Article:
A. Feeling unstable can be related to a number of factors such as previous falls, muscle weaknesses, medications and increasing age. Upon assessment with one of our Exercise Physiologists, we can use exercise to develop a program specific to balance training by improving confidence, muscular strength, co-ordination and thereby balance. Through consistent practice, we can increase the difficulty of balance tasks due to adaptations and improvements.

Accredited Exercise Physiologist develop individual rehabilitation programs for patients with chronic musculoskeletal conditions/injuries to ensure they return to sport/hobbies/daily activities faster and at the same level they were prior to the injury,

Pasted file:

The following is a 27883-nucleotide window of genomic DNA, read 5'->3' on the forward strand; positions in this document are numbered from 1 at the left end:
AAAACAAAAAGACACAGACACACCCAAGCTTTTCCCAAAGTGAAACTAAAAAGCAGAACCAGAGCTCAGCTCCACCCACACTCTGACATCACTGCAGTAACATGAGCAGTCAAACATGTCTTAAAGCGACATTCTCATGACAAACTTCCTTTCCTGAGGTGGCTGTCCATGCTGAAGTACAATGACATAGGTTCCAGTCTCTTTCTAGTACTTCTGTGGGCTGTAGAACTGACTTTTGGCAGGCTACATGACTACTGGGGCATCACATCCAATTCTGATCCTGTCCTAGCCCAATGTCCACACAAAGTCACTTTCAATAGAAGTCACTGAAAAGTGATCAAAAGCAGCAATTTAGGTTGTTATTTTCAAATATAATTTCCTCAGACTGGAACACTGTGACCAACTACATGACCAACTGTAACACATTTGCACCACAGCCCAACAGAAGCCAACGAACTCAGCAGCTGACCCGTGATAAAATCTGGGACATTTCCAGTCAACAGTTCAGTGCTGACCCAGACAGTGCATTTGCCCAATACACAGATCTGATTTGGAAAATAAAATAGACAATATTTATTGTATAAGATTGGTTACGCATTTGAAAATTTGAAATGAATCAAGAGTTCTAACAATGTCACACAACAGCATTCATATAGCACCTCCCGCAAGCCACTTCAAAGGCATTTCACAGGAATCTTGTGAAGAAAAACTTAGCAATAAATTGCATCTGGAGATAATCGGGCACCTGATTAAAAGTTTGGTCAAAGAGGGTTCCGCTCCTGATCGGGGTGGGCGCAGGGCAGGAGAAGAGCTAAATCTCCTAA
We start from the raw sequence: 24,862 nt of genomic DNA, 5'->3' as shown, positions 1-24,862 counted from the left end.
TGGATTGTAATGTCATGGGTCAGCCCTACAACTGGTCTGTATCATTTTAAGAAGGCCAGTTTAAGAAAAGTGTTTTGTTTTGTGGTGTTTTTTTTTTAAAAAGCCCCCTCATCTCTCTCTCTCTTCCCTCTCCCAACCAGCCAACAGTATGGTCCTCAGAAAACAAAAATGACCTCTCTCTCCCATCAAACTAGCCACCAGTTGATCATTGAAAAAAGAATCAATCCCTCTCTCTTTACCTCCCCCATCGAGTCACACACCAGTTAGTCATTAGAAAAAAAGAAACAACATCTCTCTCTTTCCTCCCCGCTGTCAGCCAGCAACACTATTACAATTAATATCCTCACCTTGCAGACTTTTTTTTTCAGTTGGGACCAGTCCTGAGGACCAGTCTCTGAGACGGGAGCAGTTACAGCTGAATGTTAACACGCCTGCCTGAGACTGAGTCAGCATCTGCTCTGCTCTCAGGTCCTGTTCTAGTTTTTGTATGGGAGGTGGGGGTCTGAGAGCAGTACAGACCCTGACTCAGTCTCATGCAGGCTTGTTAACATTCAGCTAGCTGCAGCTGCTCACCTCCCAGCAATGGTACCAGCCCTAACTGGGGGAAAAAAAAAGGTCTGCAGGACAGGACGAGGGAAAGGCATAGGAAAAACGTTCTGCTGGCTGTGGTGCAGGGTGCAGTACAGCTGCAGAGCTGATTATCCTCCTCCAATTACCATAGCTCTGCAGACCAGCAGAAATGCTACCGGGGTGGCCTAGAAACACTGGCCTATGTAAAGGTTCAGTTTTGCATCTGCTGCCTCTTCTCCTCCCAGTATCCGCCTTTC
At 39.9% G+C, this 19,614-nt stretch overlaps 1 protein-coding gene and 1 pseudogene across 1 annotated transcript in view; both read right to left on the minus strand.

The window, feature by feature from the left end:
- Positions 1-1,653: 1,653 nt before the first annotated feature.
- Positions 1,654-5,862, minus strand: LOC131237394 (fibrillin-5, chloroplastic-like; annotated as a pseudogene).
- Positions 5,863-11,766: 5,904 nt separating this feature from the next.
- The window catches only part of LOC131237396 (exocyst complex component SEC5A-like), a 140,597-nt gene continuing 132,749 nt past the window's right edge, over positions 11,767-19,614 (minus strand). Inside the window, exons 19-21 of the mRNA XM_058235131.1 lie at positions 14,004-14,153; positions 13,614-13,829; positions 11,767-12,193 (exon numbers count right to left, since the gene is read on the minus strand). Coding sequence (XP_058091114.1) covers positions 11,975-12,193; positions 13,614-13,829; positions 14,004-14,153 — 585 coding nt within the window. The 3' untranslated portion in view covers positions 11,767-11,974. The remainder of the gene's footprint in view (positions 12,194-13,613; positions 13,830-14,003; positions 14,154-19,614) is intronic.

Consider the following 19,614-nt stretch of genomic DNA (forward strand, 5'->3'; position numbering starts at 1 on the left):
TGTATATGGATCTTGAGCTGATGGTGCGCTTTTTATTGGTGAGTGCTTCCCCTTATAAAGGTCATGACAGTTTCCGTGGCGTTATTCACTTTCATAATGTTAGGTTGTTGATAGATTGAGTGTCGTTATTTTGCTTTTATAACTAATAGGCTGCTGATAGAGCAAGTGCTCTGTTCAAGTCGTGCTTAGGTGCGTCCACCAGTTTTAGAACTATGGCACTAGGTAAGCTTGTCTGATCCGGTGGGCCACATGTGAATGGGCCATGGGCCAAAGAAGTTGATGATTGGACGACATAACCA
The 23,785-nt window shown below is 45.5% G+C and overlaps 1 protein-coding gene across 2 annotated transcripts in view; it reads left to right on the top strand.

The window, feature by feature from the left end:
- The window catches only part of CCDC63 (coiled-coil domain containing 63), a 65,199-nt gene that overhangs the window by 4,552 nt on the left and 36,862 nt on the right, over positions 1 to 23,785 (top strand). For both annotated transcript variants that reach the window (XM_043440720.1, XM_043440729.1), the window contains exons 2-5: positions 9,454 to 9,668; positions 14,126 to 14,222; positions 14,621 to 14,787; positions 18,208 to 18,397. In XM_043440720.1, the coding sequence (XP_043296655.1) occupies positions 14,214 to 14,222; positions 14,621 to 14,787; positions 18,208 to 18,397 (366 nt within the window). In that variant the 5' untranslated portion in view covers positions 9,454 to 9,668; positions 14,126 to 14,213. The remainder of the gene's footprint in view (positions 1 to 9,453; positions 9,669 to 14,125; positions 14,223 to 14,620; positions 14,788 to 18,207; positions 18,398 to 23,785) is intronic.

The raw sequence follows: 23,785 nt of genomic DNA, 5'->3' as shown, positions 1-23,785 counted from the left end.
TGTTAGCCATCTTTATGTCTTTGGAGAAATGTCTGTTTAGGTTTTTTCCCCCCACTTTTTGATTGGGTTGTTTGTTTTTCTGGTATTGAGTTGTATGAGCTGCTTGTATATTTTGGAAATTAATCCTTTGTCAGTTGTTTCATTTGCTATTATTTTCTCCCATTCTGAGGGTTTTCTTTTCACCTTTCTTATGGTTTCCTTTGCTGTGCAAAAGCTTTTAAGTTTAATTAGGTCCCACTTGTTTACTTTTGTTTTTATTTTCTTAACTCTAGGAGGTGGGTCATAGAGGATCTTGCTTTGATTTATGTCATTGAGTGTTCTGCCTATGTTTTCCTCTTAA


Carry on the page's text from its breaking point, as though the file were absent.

Conditions could include;

  • Ligament tears/sprains
  • Tendinopathies
  • Muscle tears/strains
  • Chronic back, hip, knee conditions
  • Poor core strength

At Sports and Spinal Physiotherapy, we take a collaborative approach to musculoskeletal rehabilitation and our Exercise Physiologists work very closely with our Physiotherapists to ensure an optimal rehabilitation program is obtained for the patient. This approach ensures an overall reduced number of treatment sessions with a better end result for patients.

I have Diabetes, will exercising reduce my blood sugar levels too much so I have a hypoglycaemic episode?

Everybody benefits from regular exercise. If you have diabetes or are at risk of diabetes it plays an important role in keeping you healthy. Exercise does reduce your blood sugar levels, but make sure you take a few easy steps will reduce your risk of having a hypoglycaemic episode. Few easy tips to get the most out of the exercise with Diabetes:

  • Have appropriate meals prior to exercise, e.g. Breakfast, morning tea, lunch, afternoon tea and dinner.
  • Monitor your blood glucose levels before, if possible during (if you are having any symptoms of low blood sugar), and after exercise to assess your requirements for extra food.